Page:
Their title could be mistaken for the latest installment in the Marvel franchise - but unlike the movies, a Hollywood ending is far from guaranteed.
The “Planetary Guardians” - a new collective of world leaders, climate activists, business moguls and celebrities - announced on Monday plans to carry out an annual “check-up” on the planet’s health, then deploy these findings to try to influence how the UN and national governments go about safeguarding Earth.
The prognosis is far from rosy. Earth is beyond “safe operating space for humanity” in six of nine key measurements called “planetary boundaries” including climate, biodiversity, land, freshwater, and “novel” chemicals (like microplastics and nuclear waste), according to an update last week from the scientists who have been working on the project for 15 years.
To understand what is needed for a safe planet requires looking at the Earth as a complex, mutually dependent whole rather than in isolated parts, the researchers say.
“We need the world to listen to the scientific, holistic advice of what is happening to the broader ecosystems that sustain us,” Mary Robinson, the first female President of Ireland and chair of The Elders, an advocacy group founded by Nelson Mandela, told The Independent.
“We have to get back to a real sense that we are nature, we’re not different from nature. We’re not looking after what is helping us to sustain our future.”
Ms Robinson is a founding member of the group which includes former President of Colombia Juan Manuel Santos, the primatologist Jane Goodall, oceanographer Sylvia Earle, actor Robert Redford, and climate justice activists Ayisha Siddiqa and Xiye Bastida.
During a press briefing at New York’s annual “Climate Week”, Mr Santos said that his involvement was the continuation of fulfilling a mandate from Colombia’s Indigenous communities who asked him to make peace with nature when he became president.
“Because if we don’t, as the Indigenous communities told me, we will be the ones who suffer the consequences,” he said.
The planetary boundaries science has been developed by a team led by Professor Johan Rockström, of the Potsdam Institute for Climate Impact Research. In that time, the planet has fallen into danger zones in the majority of the categories with inevitable consequences for human populations.
And the interconnectedness of Earth means breaching safe levels in some areas could push others toward tipping points. “[T]he world is starting to recognize that we are risking things beyond climate... we’re risking the entire living biosphere,” Professor Rockström said.
He pointed to the beleaguered Amazon - already at 17 per cent forest loss - and warned that if it increases to 20 per cent, and the global temperature rises to 1.3 degrees Celsius (from the current 1.1C-1.2C), it might trigger an irreversible tipping point.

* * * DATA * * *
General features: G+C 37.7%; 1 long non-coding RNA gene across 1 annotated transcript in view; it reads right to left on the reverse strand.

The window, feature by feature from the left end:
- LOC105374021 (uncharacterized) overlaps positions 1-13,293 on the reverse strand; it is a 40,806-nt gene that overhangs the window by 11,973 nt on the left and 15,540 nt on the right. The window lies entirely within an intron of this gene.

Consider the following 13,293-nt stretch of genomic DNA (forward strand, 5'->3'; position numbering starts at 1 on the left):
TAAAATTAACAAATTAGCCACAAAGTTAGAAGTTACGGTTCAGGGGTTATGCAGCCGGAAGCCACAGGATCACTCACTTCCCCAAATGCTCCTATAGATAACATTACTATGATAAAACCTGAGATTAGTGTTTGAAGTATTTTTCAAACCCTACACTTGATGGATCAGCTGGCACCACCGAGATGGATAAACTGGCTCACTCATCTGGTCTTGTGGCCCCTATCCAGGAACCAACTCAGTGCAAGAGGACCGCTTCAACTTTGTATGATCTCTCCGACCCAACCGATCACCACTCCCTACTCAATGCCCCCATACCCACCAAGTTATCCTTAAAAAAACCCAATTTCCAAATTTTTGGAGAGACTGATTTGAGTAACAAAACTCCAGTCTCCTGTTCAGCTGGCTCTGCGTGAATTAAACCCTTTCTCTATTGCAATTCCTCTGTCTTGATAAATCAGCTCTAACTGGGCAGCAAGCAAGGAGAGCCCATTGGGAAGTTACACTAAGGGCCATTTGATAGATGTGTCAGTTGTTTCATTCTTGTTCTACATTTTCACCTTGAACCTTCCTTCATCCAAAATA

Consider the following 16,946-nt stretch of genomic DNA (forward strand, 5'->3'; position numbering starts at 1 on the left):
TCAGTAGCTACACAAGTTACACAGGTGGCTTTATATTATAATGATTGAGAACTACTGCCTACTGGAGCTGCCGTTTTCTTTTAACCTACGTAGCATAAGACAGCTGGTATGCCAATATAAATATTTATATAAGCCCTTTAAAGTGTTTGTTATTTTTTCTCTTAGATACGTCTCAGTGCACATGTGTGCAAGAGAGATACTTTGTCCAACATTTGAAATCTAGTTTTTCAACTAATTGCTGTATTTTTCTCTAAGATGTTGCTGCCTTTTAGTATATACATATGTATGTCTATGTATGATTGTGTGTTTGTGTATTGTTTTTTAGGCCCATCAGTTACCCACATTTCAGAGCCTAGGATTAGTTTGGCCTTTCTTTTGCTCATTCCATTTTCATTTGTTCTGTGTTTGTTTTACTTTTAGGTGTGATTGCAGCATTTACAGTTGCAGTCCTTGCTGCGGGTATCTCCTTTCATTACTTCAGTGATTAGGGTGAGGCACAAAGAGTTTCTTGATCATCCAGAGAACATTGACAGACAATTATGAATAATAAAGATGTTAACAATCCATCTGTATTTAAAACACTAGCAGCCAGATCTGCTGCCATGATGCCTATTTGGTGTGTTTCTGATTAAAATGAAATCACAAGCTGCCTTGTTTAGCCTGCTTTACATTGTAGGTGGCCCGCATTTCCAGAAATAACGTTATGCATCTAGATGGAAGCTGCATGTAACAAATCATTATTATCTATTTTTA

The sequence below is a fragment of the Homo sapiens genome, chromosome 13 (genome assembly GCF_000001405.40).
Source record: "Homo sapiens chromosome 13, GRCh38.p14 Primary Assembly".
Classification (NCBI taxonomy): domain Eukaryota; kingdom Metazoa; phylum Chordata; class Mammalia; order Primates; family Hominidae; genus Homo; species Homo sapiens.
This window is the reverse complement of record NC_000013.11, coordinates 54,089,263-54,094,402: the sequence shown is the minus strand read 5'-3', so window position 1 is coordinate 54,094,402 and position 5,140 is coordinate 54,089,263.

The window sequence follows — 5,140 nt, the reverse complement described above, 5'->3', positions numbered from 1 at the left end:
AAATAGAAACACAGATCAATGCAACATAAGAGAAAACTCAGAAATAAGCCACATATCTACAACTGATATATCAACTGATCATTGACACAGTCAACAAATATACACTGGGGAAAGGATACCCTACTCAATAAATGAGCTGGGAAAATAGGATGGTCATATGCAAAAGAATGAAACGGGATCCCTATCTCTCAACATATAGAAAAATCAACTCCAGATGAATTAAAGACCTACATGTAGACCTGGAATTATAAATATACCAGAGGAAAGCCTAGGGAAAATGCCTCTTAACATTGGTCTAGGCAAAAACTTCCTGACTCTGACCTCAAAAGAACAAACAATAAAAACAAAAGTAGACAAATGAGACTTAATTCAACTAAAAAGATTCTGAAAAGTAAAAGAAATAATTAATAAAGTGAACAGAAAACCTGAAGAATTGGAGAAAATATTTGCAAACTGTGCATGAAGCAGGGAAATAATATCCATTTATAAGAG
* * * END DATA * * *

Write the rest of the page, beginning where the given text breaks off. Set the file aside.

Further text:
The urgency is why the scientists have “stepped up” and promised to do a planetary boundary health check every year, Professor Rockström said.
“And not only that [but] translate it in ways that it can be used by the Guardians but also by stakeholders across the world, from all walks of life. That’s a big challenge,” he added.
Among the flashing warning signs, there is a success story. The ozone layer, which was discovered to be alarmingly depleted in the 1970s, is expected to largely heal around mid-century after countries came together and adopted the Montreal Protocol - an agreement which banned 99 per cent of ozone-depleting substances.
It underlines what can be done, said Richard Branson, the billionaire founder of the Virgin group, who is an advisory council member.
“Knowledge is power so if we can measure what’s going on in the world accurately every 12 months, and have the best scientists doing it, then it’s going to be easier to change,” he said.
The mission is already being put into practice at the national level with New Zealand, Sweden, Finland and the Netherlands figuring out how to apply the boundaries framework to making decisions.
The framework is also providing a roadmap for the rebuilding of Ukraine which has sustained intense environmental damage due to the Russian invasion, said Robinson. The goal is to restore Ukraine with a focus to “building back green”.
”[The planetary boundaries] are not just up there at a distance, it’s actually a framing that can be used more and more to make sure that we are helping to maintain and deeply restore that balance as far as possible,” Ms Robinson said.